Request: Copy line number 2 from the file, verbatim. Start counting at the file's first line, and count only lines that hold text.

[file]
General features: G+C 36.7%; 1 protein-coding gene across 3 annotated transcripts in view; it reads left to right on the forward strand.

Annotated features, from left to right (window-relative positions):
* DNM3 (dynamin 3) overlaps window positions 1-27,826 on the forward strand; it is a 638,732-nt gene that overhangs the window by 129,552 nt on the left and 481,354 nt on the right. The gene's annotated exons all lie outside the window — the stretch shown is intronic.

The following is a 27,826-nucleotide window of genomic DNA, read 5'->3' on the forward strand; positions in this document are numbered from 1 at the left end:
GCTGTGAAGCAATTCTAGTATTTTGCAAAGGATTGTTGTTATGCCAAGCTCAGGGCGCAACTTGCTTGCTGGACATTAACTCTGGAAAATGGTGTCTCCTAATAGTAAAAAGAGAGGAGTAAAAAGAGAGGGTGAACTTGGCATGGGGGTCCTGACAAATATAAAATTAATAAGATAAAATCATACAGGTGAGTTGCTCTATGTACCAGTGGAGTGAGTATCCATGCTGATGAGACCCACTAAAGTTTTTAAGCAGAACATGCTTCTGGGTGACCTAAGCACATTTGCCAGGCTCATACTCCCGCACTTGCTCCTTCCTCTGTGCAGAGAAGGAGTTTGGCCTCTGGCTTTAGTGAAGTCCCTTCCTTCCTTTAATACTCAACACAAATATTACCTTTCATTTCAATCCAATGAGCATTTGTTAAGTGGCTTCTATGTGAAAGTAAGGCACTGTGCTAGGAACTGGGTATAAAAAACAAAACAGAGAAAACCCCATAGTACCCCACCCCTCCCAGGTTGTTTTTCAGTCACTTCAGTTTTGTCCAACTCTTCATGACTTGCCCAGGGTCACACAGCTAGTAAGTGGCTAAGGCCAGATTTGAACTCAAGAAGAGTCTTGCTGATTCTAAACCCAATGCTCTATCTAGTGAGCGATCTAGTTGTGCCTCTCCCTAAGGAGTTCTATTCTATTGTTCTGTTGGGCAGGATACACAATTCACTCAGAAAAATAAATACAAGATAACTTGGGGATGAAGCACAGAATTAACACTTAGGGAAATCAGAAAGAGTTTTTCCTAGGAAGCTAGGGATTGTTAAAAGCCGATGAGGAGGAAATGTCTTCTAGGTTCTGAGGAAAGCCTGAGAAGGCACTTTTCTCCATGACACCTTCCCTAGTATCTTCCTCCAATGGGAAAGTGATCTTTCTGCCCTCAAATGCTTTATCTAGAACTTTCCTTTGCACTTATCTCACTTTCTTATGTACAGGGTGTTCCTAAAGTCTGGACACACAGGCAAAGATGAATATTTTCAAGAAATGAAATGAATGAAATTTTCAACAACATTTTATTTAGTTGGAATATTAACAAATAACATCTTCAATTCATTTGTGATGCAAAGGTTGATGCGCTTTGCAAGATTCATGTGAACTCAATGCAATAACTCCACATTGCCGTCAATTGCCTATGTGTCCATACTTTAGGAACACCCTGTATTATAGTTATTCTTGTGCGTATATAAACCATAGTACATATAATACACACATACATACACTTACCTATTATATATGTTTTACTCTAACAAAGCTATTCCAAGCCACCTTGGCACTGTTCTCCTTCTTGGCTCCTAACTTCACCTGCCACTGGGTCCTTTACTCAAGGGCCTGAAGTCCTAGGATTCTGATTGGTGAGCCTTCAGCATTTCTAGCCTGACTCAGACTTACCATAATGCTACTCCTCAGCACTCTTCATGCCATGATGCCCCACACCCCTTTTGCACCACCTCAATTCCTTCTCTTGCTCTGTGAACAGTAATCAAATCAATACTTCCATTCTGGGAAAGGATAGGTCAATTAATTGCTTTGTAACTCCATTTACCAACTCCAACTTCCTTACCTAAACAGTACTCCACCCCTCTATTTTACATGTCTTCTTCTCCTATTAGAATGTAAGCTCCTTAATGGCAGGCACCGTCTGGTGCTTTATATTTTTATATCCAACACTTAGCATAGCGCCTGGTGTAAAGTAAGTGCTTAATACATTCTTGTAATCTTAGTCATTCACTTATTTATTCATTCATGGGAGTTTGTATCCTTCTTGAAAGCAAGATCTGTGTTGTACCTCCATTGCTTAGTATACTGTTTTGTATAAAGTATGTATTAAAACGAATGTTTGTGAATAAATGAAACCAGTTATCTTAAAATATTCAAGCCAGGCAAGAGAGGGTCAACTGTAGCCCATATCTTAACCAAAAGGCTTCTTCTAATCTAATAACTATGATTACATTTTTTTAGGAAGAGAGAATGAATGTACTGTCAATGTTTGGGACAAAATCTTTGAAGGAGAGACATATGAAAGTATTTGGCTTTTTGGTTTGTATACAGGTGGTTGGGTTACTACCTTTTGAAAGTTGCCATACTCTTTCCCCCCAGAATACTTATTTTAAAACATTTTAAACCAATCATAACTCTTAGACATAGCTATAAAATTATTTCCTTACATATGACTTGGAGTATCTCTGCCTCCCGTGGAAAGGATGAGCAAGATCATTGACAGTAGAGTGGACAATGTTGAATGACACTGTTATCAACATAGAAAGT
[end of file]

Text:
Annotated features, from left to right (window-relative positions):